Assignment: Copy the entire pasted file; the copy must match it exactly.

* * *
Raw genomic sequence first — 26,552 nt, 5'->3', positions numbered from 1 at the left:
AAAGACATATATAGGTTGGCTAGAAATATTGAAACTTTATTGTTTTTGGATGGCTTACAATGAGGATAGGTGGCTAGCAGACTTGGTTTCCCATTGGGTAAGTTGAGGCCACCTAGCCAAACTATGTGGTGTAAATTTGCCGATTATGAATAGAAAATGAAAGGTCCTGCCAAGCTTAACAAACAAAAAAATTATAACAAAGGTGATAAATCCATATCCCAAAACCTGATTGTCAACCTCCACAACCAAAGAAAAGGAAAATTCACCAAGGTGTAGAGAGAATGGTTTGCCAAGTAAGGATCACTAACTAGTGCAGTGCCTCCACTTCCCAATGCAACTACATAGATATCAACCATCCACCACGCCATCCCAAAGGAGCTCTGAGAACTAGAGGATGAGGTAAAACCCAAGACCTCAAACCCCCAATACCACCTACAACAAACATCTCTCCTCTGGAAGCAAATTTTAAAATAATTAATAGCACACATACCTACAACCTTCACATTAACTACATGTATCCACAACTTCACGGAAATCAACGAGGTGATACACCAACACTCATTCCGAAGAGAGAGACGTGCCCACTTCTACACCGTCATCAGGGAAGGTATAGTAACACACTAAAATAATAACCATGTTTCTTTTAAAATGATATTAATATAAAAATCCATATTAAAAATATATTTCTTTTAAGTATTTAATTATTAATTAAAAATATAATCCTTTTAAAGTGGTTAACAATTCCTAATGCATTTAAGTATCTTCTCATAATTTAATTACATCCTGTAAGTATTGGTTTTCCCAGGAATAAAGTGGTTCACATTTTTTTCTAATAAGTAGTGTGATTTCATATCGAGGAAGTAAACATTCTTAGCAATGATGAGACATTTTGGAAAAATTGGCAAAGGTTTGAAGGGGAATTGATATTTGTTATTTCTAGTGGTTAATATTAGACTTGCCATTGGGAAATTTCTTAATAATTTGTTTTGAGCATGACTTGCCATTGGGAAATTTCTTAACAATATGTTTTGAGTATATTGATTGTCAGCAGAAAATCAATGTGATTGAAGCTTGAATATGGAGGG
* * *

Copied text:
Raw genomic sequence first — 26,552 nt, 5'->3', positions numbered from 1 at the left:
AAAGACATATATAGGTTGGCTAGAAATATTGAAACTTTATTGTTTTTGGATGGCTTACAATGAGGATAGGTGGCTAGCAGACTTGGTTTCCCATTGGGTAAGTTGAGGCCACCTAGCCAAACTATGTGGTGTAAATTTGCCGATTATGAATAGAAAATGAAAGGTCCTGCCAAGCTTAACAAACAAAAAAATTATAACAAAGGTGATAAATCCATATCCCAAAACCTGATTGTCAACCTCCACAACCAAAGAAAAGGAAAATTCACCAAGGTGTAGAGAGAATGGTTTGCCAAGTAAGGATCACTAACTAGTGCAGTGCCTCCACTTCCCAATGCAACTACATAGATATCAACCATCCACCACGCCATCCCAAAGGAGCTCTGAGAACTAGAGGATGAGGTAAAACCCAAGACCTCAAACCCCCAATACCACCTACAACAAACATCTCTCCTCTGGAAGCAAATTTTAAAATAATTAATAGCACACATACCTACAACCTTCACATTAACTACATGTATCCACAACTTCACGGAAATCAACGAGGTGATACACCAACACTCATTCCGAAGAGAGAGACGTGCCCACTTCTACACCGTCATCAGGGAAGGTATAGTAACACACTAAAATAATAACCATGTTTCTTTTAAAATGATATTAATATAAAAATCCATATTAAAAATATATTTCTTTTAAGTATTTAATTATTAATTAAAAATATAATCCTTTTAAAGTGGTTAACAATTCCTAATGCATTTAAGTATCTTCTCATAATTTAATTACATCCTGTAAGTATTGGTTTTCCCAGGAATAAAGTGGTTCACATTTTTTTCTAATAAGTAGTGTGATTTCATATCGAGGAAGTAAACATTCTTAGCAATGATGAGACATTTTGGAAAAATTGGCAAAGGTTTGAAGGGGAATTGATATTTGTTATTTCTAGTGGTTAATATTAGACTTGCCATTGGGAAATTTCTTAATAATTTGTTTTGAGCATGACTTGCCATTGGGAAATTTCTTAACAATATGTTTTGAGTATATTGATTGTCAGCAGAAAATCAATGTGATTGAAGCTTGAATATGGAGGG